Become a math whiz with AI Tutoring, Practice Questions & more.

HotmathMath Homework. Do It Faster, Learn It Better.

# Input-Output Tables

In order to understand the basics of graphing functions, you might start to encounter input-output tables. An input-output table is a visual aid that can help you find ordered pairs for a function when the underlying rule (or function) is known. Here is an example:

 x 0 1 2 3 4 $y=3x+1$ 1 4 7 10 13

The function rule for this input-output table is $y=3x+1$ , meaning that we can plug any real value x into that equation to find its corresponding y value. Then, we have (x,y) coordinates that the graph of the function must pass through.

Generally speaking, you'll want to start plugging in x values starting with the simplest to calculate. For instance, 0 is the first input above because it's easy to calculate $3\left(0\right)+1=1$ for the first output. We then go up by a whole number for each subsequent input even though we could incorporate decimals or fractions if we wanted to.

Once we have all five ordered pairs, we can graph the function as shown below:

Remember to extend your line in both directions since you will never be able to plot every point on a function!

## What else can I do with input-output tables?

While input-output tables are usually used to help graph functions, you may also see one that gives you the x and y values and asks you to determine a corresponding function rule. Consider the following example:

 x 10 16 26 100 200 y 4 7 12 49 99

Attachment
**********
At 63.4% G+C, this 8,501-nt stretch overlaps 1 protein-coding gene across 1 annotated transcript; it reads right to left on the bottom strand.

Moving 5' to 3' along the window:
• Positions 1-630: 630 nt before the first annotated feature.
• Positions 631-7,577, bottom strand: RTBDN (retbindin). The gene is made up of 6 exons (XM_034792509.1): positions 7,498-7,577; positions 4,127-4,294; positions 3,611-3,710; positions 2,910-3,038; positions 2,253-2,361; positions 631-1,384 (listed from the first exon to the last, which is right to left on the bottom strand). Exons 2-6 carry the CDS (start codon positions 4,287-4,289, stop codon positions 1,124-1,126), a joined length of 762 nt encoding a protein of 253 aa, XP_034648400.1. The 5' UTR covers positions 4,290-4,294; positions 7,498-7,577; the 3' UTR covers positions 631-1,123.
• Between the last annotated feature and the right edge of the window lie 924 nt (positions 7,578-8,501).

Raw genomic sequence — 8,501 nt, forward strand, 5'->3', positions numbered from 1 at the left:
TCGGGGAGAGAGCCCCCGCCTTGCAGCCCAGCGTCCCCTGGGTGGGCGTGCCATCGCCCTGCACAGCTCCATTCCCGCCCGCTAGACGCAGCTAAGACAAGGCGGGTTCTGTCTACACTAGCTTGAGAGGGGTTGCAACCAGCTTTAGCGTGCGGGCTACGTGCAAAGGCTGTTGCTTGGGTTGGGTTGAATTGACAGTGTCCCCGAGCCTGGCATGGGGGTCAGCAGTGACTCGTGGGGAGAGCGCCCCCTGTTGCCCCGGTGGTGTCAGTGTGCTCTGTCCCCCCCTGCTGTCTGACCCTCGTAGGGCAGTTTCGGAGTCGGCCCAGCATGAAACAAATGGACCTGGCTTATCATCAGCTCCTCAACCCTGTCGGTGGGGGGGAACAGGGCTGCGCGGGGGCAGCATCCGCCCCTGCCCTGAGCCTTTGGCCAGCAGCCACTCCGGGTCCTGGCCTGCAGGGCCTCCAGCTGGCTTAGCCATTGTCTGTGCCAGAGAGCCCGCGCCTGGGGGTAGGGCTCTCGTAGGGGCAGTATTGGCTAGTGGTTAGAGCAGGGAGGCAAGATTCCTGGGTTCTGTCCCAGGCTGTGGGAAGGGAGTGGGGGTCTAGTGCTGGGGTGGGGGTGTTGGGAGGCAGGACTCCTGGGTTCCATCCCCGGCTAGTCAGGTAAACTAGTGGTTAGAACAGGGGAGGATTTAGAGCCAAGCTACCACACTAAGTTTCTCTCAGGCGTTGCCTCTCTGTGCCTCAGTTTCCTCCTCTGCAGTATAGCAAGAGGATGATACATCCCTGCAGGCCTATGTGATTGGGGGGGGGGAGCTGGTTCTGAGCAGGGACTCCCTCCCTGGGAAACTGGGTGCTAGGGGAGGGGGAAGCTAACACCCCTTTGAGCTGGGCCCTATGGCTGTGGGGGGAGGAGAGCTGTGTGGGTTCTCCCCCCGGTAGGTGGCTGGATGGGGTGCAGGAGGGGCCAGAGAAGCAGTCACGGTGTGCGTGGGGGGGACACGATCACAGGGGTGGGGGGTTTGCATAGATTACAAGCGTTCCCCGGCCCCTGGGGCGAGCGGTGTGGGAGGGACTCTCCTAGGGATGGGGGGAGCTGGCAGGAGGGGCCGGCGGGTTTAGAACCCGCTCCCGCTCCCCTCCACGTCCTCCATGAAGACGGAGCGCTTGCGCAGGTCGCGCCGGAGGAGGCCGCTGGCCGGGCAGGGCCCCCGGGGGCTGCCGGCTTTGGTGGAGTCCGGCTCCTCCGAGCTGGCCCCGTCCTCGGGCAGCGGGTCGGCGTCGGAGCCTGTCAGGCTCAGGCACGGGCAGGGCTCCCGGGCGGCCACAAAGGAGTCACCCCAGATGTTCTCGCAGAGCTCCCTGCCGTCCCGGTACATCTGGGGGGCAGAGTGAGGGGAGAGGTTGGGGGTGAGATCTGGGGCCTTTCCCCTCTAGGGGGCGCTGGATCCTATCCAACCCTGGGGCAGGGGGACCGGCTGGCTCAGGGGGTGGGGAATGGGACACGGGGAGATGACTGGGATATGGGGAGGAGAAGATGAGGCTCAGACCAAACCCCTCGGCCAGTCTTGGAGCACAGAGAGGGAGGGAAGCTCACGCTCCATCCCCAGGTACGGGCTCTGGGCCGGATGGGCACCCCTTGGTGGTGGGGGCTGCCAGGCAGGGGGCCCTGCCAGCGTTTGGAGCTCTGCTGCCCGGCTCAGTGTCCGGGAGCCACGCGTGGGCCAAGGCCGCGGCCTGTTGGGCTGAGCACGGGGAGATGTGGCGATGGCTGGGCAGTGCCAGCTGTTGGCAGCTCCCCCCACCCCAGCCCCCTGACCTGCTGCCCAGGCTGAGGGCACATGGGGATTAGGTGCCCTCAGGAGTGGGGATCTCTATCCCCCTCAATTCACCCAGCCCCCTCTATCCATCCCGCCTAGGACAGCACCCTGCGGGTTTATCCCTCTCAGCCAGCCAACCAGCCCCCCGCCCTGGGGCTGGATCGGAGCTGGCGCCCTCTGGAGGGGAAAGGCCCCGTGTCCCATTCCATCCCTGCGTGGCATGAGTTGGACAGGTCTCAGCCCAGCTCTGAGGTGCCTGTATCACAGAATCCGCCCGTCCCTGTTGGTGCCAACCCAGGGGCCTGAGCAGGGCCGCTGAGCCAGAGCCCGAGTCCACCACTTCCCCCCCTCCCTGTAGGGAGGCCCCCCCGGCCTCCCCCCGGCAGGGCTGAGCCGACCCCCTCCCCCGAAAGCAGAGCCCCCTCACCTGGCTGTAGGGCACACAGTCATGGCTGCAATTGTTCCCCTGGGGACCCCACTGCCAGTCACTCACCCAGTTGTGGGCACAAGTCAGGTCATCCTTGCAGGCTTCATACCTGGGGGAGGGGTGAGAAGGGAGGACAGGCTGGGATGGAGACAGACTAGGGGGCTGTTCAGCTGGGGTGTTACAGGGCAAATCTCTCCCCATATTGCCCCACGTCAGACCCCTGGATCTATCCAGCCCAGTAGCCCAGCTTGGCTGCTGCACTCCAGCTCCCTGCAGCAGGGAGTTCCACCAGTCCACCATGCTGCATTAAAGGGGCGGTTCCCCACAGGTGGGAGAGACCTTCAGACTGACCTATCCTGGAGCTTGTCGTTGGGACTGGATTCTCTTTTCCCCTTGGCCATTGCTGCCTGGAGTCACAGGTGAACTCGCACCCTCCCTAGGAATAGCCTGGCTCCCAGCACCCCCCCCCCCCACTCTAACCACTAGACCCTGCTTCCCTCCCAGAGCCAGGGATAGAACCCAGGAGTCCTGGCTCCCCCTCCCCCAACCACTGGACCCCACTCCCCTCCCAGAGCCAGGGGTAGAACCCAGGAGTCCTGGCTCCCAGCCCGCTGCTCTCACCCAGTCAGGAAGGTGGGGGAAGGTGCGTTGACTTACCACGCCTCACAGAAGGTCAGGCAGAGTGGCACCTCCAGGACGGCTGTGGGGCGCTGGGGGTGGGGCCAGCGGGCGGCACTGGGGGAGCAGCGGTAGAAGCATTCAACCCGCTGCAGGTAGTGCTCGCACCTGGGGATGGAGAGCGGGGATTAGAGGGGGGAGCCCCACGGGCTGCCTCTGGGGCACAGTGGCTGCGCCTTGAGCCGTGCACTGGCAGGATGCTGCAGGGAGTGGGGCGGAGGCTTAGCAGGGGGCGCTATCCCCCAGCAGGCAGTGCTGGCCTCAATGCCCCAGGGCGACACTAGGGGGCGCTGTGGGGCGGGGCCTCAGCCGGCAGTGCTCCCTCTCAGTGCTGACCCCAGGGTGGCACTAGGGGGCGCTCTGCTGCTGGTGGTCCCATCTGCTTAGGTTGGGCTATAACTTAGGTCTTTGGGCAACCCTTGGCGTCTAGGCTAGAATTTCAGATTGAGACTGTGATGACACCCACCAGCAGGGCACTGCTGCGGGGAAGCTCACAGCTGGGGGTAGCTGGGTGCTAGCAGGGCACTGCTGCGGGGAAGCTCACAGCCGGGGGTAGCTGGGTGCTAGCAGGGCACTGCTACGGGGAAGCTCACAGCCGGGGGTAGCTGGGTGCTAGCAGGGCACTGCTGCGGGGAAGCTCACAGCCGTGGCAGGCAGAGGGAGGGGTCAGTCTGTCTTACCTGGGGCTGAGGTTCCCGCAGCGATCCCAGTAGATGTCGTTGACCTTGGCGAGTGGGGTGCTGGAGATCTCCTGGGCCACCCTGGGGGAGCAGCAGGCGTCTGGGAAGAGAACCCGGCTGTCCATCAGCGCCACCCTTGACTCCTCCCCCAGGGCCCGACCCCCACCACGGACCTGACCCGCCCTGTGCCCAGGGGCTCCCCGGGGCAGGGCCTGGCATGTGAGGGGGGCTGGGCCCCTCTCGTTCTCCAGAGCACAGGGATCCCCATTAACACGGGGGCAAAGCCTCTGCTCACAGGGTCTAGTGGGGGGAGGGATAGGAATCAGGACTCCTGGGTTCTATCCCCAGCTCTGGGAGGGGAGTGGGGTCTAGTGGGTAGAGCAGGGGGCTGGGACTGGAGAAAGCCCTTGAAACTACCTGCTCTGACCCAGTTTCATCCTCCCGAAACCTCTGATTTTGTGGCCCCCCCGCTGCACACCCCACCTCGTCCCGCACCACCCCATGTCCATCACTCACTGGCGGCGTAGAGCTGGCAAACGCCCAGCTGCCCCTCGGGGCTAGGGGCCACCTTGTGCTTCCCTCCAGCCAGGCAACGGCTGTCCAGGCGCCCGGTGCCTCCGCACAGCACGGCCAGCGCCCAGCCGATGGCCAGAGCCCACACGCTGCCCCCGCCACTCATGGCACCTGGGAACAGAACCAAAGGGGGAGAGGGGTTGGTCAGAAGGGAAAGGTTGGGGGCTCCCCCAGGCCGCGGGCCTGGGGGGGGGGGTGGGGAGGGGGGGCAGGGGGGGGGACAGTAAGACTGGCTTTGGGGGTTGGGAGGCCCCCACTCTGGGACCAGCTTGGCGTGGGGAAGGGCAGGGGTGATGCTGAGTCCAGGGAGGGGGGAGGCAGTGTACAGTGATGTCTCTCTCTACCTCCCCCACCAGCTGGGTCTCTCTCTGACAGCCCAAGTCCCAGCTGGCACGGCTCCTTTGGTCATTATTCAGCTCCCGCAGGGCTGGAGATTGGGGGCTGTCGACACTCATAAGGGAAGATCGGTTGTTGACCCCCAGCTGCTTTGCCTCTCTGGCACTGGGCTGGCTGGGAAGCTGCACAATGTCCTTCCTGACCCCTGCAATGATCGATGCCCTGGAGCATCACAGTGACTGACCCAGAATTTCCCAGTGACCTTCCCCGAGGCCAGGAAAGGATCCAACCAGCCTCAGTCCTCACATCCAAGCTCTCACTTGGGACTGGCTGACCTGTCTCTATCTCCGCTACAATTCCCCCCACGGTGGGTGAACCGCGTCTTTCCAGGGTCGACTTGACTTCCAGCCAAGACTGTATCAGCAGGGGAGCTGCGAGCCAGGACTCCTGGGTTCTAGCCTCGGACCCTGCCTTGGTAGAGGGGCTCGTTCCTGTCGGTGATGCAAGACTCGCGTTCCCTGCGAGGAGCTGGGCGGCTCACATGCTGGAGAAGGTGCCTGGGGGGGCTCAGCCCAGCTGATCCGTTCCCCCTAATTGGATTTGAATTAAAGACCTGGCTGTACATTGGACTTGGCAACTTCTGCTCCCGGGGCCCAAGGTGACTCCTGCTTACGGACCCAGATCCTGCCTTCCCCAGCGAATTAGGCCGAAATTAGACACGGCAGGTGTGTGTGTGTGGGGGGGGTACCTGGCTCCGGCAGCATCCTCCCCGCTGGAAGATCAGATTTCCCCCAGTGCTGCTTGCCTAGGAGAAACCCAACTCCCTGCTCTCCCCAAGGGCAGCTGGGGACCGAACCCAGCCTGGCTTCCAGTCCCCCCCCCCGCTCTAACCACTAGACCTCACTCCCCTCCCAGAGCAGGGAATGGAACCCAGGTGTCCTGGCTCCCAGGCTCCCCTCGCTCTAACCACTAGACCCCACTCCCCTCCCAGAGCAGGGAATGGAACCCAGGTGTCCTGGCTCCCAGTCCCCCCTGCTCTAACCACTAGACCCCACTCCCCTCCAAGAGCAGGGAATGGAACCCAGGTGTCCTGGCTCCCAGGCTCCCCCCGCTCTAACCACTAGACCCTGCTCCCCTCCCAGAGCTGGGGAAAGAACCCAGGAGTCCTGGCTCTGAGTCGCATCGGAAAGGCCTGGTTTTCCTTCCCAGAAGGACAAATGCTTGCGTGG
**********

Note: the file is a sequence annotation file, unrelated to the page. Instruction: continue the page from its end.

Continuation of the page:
The easiest way to approach problems like this is to pick an ordered pair and try to identify the relationship between them. Once you do, plug other values into the resulting function to see if they work too. For instance, $y=x-6$ works for the first pair since $4=10-6$ is accurate. However, that's not the function we're looking for since $7\ne 16-6$ . Instead, we need to look at what happens when we change the value of x and look at the corresponding value of y. When x went from 10 to 16 (a change of 6 units) y went from 4 to 7 (a change of 3 units) so it looks like from these two data points y scales at $\frac{1}{2}$ the value of x, but is also shifted by 6. So the formula might be $f\left(x\right)=\frac{1}{2}x-1$ . And sure enough, this also fits the rest of our data.

Importantly, you have to remember that any function determined this way is just a guess. Many different functions go through any given set of finite ordered pairs, and you won't be able to say for sure what the function is through guesswork alone. Still, there will typically be a fairly obvious answer whenever you see problems like this.

## Input-output tables practice questions

a. Construct an input-output table for the function rule $y=2x+1$ . Include at least three x values.

 x 0 1 2 $y=2x+1$ 1 3 5

b. Create an input-output table for the function rule $y=5x-3$ .

 x 0 1 2 $y=5x-3$ -3 2 7

c. Name one function that would satisfy the input-output table below:

 x 1 5 50 100 10,000 y 4 16 151 301 30,001

$y=3x+1$

## Get help with input-output tables today with Varsity Tutors

Students need an understanding of functions and algebraic problem-solving skills to successfully work with input-output tables, so you should intervene if the student in your life is struggling with them. Private tutoring allows students to progress at their preferred pace away from the watchful eyes of their peers, making it a great educational tool for any student who needs a helping hand. Contact the Educational Directors at Varsity Tutors today for more information on 1-on-1 tutoring.

;